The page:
I’ve recently had the pleasure of working with Caroline Matthews of Uncorked Wine Tours in Bordeaux. Here are some of the biggest questions people ask about Bordeaux and what Caroline had to say:
Do you recommend making appointments before visiting châteaus?
With more than 8,000 châteaus in the Bordeaux wine region, you might think that there is no shortage of places to visit and that winemaking properties will welcome with open arms anyone who happens to drop by. You’d be wrong. Although some properties provide tours and tastings, the majority require appointments, and many admit only professionals who work in the wine trade or those “in the know.”
It’s not that the average Bordelais château owner or manager is unfriendly, but that they have very different standards. A large percentage of châteaus simply don’t have to worry about selling their wine – local wine merchants shoulder that responsibility. And many don’t have the staff and facilities to accommodate many visits, so they often limit tours to two to four per day, often with a maximum of 15 people. Some of the top châteaus limit access to maintain a level of exclusivity.
The biggest mistake most people make is thinking that the châteaus are open on weekends. Although some properties do offer visits on Saturdays during the summer, Sunday appointments are rare. To avoid disappointment, plan to take your tours on weekdays.
Will châteaus open for two people, or is it necessary to visit as part of a larger group?
Those châteaus that offer visits are generally happy to make appointments for couples or small groups, but you may have to pay extra for the privilege or join another group of visitors. Each château has its own policy, however, and some are happy to conduct a private visit for two people.
What is the best way to decide which châteaus to visit?
The easiest answer is to work with local wine tour company. If you have the time and inclination, you can also check out the websites of the châteaus that pique your interest, or request lists from the local tourist office (e.g. for St.-Émilion on the Right Bank) of the area you plan to visit.
At least one a year, châteaus in the main Bordeaux wine regions open their doors to visitors. These “Portes Ouvertes” weekends do not require appointments, but some of the tours are in French only.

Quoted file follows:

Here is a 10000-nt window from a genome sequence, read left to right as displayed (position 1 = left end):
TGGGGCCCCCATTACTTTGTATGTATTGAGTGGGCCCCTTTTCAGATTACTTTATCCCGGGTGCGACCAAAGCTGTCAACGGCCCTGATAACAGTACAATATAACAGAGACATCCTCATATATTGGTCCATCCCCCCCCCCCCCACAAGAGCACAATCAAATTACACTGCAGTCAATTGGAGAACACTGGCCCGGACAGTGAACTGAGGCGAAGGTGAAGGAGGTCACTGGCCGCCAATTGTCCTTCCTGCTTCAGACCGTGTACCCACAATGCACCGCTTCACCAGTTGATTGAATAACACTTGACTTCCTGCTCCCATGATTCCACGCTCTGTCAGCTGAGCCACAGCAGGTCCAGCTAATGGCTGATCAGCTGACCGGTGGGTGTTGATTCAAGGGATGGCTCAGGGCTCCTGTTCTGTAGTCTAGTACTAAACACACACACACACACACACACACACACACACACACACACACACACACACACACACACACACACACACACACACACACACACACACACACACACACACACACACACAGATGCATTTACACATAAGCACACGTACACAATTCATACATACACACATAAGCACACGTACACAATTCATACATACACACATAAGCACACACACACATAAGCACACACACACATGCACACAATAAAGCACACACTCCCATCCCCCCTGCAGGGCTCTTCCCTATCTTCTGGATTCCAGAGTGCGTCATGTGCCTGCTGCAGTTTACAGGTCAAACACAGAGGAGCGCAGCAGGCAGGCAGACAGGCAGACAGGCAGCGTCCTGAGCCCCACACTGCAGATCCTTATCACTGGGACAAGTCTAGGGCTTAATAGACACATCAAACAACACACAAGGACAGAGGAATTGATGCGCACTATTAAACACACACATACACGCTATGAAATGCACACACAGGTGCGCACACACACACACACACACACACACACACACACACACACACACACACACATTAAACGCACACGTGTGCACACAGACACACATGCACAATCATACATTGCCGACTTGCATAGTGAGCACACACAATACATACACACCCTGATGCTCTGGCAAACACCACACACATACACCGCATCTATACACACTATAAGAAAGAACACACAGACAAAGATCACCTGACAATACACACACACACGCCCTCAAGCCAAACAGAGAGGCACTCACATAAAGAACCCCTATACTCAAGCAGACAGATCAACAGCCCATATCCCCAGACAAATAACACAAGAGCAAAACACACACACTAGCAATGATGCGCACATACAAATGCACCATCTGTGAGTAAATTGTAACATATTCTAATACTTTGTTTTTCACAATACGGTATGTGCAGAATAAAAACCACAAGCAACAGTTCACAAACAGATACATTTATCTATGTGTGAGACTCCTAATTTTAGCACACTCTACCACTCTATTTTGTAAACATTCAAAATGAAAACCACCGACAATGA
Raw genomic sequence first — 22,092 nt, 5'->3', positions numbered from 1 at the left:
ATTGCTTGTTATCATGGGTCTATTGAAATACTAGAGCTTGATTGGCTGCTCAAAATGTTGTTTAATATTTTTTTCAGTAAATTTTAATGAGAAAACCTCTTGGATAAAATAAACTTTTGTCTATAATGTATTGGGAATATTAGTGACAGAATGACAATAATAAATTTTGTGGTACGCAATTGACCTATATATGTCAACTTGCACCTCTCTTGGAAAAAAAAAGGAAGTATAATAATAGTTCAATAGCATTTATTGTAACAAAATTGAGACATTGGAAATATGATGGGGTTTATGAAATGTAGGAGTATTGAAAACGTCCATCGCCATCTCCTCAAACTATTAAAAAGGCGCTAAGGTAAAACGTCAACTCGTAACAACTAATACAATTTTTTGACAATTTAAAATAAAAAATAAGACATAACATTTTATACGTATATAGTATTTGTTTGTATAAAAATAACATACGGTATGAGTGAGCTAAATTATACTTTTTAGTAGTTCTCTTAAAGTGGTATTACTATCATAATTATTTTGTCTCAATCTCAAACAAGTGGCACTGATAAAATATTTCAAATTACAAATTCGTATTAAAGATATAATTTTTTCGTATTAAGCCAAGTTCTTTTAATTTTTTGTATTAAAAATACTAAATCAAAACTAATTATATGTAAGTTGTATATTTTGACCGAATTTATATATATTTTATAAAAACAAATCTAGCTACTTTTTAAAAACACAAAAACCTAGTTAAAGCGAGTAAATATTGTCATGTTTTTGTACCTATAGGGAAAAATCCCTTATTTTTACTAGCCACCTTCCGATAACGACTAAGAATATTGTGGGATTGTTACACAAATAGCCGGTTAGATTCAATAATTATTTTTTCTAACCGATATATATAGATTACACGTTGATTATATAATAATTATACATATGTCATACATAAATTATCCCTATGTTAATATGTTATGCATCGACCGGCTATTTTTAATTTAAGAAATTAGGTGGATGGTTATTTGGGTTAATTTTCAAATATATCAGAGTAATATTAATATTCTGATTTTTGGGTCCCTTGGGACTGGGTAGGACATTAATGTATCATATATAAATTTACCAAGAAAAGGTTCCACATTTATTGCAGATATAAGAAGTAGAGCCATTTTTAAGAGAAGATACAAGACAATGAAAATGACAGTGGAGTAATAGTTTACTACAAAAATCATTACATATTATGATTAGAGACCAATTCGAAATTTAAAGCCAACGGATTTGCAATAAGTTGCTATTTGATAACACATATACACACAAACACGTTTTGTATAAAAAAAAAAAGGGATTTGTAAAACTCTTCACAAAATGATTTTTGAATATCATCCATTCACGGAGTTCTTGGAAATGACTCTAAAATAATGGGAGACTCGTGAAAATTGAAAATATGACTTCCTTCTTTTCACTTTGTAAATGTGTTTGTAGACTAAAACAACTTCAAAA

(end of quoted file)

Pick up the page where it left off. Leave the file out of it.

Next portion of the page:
How many châteaus are open to tasting?
The number of properties open to visitors can vary depending on the time of year. Some are closed during harvest or in August during the traditional French summer holiday season.
As a rule of thumb, you should expect to make an appointment for any château you wish to visit.
How far in advance do we need to book tasting appointments?
For some properties, you can never book far enough in advance. During the high season from April to October, it’s wise to book at least two weeks before your planned visit.
Am I going to have a problem if I don’t speak French?
The châteaus that are open to visitors will have English-speakers on staff, so it should not pose a problem “si vous ne parlez pas le français.” You may, however, encounter a problem if your satellite navigation fails to locate the winery and you need to ask for directions.
Is there any kind of special etiquette for wine tasting in Bordeaux or France generally?
General good manners apply to visiting a château. Arriving at the appointed time and turning your phone to silent are musts. With regard to attire, shorts and jeans should be avoided even in the warm months, but smart casual clothing is appropriate.
Spittoons are on hand in château tasting rooms. Although using them is not obligatory, you might want to appoint a designated driver in advance if you opt not to use them. Police patrol the roads of the wine routes for a reason.
What is the biggest difference between visiting wineries in Bordeaux and those in the U.S.?
Many U.S. wineries in areas such as California have made a conscious decision to open their doors to tourists. They earn revenue from providing tours, and selling wine and related accessories in their gift shops.
In Bordeaux, châteaus that have staff fully dedicated to wine tourism activities and that sell wine and gifts are in the minority. This is unlikely to change radically in the near future, although some properties are recognizing that wine tourism can be a source of income in its own right and therefore and moving toward investing in the activity.
One final point is that not all châteaus have a beautiful building on the property; château is the equivalent of winery, and not understanding that fact can sometimes result in disappointment – especially when Château X turns out to be a modern shed!
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All images are courtesy of Caroline Matthews at Bordeaux Uncorked